The exploratorium is like a science fair meets a flea market: librarians and some vendors from all areas of the country and Canada display their best practices in a large hall for participants to browse. Here are some of the best ideas I have taken away from this year's exploratorium.
Paula Griffith analyzed reading interests of middle school students in accordance to the top 25 most popular titles and Havighurst's Adolescent Task model. One of the most interesting aspects of this presentation was clarifying how children proceed from series books (Goosebumps and The Series of Unfortunate Events) to sequels (Alice McKinley and Harry Potter) to stand alone novels. I had not realized the extent of plot development and character changes that separate series from sequels, even though one of the elements I admired the most about the Harry Potter books was how J.K. Rowling made the characters developmentally symbolic of their ages. For example, in The Order of the Phoenix Harry is sullen. This is a very appropriate emotion for a 15 year-old. Griffith's work is summarized at http://aaslbloggerscafe.wikispaces.com/file/view/Adolescents+and+Their+Fiction+handout.Griffith.pdf.
Daniella Smith presented 10 Tips for Improving Media Specialist Involvement in Schools. Each of these tips is packed with subpoints library media specialists can use to increase their visibility and importance at the school level. For example, under the heading Use Technology, she suggests circulating a library newsletter online and starting an online book discussion with students. Her two-page PDF handout is well worth reading, and the suggested reading list in wonderful.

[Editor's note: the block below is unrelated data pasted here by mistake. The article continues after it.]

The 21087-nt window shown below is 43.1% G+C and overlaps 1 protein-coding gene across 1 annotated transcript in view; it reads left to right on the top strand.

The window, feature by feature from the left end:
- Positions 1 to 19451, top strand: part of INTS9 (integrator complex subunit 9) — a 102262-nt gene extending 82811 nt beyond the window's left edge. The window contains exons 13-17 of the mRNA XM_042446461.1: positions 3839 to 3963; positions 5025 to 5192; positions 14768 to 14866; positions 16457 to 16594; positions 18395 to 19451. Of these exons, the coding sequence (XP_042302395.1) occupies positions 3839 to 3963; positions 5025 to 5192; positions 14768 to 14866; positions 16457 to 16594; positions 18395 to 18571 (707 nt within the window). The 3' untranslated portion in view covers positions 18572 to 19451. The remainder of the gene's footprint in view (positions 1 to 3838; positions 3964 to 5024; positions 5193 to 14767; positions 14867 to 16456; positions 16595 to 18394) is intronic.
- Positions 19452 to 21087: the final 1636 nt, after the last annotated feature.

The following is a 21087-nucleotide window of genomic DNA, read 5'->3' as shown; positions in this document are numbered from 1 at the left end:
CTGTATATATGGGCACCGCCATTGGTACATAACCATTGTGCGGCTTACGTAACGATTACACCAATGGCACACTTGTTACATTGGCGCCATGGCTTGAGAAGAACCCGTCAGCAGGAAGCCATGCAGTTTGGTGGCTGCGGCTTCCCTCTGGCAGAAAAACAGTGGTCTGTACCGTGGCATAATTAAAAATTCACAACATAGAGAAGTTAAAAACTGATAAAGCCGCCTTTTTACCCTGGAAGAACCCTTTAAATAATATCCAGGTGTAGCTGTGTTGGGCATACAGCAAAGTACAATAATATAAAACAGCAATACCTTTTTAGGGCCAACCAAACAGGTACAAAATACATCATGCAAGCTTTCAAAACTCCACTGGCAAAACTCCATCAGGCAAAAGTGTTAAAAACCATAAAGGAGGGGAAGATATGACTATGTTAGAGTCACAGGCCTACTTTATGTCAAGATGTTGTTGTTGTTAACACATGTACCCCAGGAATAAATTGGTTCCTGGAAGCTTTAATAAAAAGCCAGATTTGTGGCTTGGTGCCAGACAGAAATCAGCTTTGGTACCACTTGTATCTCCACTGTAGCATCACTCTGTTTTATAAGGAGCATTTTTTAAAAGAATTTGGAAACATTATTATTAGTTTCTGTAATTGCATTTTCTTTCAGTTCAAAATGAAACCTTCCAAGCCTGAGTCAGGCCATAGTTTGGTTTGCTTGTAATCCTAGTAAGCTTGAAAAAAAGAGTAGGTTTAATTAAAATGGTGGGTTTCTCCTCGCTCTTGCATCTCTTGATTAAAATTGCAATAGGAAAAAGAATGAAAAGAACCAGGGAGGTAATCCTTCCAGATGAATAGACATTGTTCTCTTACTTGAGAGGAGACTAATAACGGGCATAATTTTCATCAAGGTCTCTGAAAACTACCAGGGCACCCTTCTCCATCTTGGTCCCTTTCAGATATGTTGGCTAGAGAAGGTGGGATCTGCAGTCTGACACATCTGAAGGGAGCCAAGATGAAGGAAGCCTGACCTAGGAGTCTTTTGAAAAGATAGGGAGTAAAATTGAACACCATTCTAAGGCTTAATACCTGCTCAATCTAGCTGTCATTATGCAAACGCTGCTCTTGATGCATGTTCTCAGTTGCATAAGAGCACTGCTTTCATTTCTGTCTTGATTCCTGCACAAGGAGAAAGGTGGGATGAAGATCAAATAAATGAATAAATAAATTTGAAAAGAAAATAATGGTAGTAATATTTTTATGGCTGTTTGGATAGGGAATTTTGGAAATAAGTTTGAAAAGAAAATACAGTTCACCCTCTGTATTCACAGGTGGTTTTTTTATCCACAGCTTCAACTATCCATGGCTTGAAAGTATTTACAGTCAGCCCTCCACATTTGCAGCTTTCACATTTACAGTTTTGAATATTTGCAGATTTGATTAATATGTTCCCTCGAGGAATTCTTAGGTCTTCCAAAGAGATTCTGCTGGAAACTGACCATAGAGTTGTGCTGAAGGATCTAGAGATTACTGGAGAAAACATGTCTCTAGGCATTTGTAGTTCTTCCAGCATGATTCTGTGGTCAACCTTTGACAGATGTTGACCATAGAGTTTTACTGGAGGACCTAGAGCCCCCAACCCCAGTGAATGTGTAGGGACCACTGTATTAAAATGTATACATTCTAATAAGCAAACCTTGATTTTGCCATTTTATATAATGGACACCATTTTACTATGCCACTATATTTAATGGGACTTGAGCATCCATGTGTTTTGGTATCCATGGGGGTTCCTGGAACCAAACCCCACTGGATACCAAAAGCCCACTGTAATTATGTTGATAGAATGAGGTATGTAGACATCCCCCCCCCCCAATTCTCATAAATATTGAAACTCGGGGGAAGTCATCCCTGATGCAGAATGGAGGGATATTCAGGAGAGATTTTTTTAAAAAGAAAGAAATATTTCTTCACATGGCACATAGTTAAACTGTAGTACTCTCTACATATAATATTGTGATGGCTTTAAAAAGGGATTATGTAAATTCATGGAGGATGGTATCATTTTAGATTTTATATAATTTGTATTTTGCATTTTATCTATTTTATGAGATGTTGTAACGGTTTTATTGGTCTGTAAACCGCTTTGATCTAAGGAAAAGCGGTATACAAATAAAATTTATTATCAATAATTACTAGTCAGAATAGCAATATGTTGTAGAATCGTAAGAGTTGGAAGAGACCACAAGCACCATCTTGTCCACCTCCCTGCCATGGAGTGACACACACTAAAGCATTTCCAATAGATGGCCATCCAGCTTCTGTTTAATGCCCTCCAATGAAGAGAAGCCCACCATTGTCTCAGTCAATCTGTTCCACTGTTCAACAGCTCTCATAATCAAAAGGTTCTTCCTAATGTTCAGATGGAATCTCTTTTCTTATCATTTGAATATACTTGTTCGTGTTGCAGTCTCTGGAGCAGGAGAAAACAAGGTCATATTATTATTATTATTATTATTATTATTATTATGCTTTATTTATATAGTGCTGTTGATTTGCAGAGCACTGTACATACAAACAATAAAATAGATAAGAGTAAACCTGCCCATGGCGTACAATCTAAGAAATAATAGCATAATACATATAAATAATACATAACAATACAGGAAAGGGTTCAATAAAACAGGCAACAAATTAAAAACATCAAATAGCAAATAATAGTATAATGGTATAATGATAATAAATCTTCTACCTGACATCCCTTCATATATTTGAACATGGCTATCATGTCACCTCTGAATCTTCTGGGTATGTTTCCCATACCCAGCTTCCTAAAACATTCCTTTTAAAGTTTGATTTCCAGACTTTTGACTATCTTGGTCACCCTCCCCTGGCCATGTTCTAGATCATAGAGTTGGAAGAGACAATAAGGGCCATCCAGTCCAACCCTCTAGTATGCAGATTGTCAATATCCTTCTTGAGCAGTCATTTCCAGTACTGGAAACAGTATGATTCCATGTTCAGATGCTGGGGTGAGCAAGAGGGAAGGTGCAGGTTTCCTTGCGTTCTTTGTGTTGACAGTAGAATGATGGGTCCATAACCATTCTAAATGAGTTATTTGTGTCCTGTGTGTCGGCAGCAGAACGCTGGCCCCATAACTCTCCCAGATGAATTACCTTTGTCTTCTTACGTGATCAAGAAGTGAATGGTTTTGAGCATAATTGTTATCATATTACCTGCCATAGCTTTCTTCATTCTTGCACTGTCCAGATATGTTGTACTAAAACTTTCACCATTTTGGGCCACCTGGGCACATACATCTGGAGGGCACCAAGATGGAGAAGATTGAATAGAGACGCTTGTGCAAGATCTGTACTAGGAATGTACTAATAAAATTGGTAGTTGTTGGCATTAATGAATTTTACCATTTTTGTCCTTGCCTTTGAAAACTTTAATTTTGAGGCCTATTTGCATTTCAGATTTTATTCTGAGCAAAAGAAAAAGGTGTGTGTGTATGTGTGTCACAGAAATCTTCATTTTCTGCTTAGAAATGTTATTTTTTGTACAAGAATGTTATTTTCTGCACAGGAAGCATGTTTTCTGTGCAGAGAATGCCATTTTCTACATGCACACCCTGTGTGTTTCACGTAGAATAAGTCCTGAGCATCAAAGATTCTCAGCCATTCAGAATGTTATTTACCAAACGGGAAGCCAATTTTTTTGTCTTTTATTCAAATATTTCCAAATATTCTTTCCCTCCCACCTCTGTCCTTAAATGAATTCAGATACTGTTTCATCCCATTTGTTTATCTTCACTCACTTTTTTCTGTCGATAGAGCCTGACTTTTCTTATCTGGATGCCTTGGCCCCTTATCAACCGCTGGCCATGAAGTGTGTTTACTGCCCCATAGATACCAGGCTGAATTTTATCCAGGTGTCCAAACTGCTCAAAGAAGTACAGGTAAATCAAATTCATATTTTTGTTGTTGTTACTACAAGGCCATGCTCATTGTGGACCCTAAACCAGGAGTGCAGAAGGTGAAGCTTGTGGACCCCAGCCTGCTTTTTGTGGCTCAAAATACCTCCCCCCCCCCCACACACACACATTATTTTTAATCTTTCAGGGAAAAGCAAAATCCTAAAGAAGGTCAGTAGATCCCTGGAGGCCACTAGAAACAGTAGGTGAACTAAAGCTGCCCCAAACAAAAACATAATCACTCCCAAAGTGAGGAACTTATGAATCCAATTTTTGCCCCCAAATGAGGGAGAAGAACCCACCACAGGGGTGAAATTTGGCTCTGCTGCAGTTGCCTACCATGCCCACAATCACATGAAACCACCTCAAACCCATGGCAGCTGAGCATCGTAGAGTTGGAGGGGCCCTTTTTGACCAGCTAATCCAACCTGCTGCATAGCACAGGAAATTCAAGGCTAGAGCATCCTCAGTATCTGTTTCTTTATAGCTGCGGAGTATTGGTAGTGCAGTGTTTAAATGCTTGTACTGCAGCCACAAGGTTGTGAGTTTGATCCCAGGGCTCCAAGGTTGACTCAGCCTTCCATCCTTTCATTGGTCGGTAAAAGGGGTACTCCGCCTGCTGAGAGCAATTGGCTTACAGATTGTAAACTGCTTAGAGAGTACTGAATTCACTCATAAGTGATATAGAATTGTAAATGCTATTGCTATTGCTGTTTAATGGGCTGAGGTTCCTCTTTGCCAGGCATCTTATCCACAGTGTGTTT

Barbara Ray presented a display on action research to improve library media practice. Her very simple four-slide PowerPoint presented everything the viewer needs to consider to begin her own action research project. The first slide tells the viewer to consider the "whats" (resources, policies, procedures, and services) and the "whos" (the stakeholders and their effects on the school library.) The second step is to determine what you want to improve, what the experts say about your particular problem, and to decide what questions to ask of whom. What data will be collected?. The third step is to develop a review the findings and form an action plan to improve services.
Craig Coleman's Sticky Note Wiki presentation was wonderful. It is a teaching activity that helps children understand how wikis are made and how they are subject to error. Using this activity, students research a topic and take notes on sticky notes. The notes are posted on butcher paper or some other display area. Students are asked to look for inaccurate information in the posted sticky notes. By doing this, students understand that the construction of wikis are similar in nature and should be subjected to the same scrutiny as the sticky note activity they just completed. This is an excellent resource to help students value verification of information.